“…if a student revolts against “The Establishment” before he has familiarized himself with the analytical and integrative skills of relativistic thinking, the only place he can take his stand is in a simplistic absolutism. He revolts… against heterogeneity… he rejects the second-level tools of critical analysis, reflection and comparative thinking…”

Perry 1968/1970 Forms of intellectual and ethical development in the college years: A scheme. Orlando FL: Harcourt, Brace & Jovanovich pg 73

Linden measuring spider, BCI
Spider research on Barro Colorado Island, Panama, 1985.

I began my journey into education through a yearning to understand the natural world through science. The way most of us make a living as scientists is through teaching at the college level. My path was no different: after joyous years of trampling through jungles from Panama to Papua New Guinea, I settled into a teaching position in Texas where I was also able to keep a small research program going. Since then, I have taught at six different institutions of higher education ranging from four-year teaching colleges (private and public) to research-oriented flagship campuses of state universities, with a focus on teaching science to “non-majors.”

My job in those classes was always three fold: I must teach students basic content in biology, I must teach them what science “is,” and I must convince them that they can “do” science. I came to recognize that the last, rarely explicitly discussed, was the most important and the most difficult to manage, and went in search of help. That search lead me to the Educational Leadership program at the University of Vermont, where I studied with Jill Tarule and Judith Aiken, learning about contextualized, learner-centered curriculum design and cognitive development in adult and young adult learners. Further reflection and study lead to the realization that the stumbling blocks for learning are remarkably similar whether we are learning new ideas or managing institutional change. Confronted with challenges to our existing knowledge, we respond with emotional dismay. Only when we have understood that reaction and come to terms with our fears can we begin working through new content, making personal meaning and incorporating the new knowledge into our future actions. Going through this process myself as I discovered how little I knew about teaching and learning,  the guidance from my mentors was key to my development as a relativistic thinker.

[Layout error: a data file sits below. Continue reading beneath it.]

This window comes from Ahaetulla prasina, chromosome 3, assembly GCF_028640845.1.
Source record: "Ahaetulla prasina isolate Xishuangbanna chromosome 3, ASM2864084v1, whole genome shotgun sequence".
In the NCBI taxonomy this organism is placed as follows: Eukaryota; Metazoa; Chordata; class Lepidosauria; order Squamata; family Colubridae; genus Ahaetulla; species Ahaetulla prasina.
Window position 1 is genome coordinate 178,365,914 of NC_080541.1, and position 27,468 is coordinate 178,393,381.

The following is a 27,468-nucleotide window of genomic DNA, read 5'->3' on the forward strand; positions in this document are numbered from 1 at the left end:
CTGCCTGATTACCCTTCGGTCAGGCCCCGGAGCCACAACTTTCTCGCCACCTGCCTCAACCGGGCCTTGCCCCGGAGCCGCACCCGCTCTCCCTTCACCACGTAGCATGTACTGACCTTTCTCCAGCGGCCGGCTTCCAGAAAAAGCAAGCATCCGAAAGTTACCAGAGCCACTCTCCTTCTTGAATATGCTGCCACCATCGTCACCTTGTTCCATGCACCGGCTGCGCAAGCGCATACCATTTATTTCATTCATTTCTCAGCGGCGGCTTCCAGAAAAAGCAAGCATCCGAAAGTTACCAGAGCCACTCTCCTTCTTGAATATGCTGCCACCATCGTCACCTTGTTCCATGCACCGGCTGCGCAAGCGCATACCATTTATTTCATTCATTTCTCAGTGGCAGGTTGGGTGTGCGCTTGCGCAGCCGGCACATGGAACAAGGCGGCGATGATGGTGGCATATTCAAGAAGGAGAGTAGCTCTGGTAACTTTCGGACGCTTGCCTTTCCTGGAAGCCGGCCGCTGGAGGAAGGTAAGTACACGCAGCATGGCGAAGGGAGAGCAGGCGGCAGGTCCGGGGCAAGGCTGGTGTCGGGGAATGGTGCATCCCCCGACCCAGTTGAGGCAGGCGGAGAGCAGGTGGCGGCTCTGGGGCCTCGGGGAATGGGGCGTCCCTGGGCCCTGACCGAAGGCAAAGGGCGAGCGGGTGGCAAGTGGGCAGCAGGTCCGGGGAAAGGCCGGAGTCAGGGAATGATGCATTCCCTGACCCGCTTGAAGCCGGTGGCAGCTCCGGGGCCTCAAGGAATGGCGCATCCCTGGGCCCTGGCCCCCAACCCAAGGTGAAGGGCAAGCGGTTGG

My goal as a facilitator of educational change is to help faculty and administrators work through this cycle of learning to find the most appropriate means to help their students develop as professionals within their discipline, critical thinkers capable of working in a range of settings and within the cultural diversity of the twenty-first century.

My full resume is available here for those who wish to know more about my experience and educational background.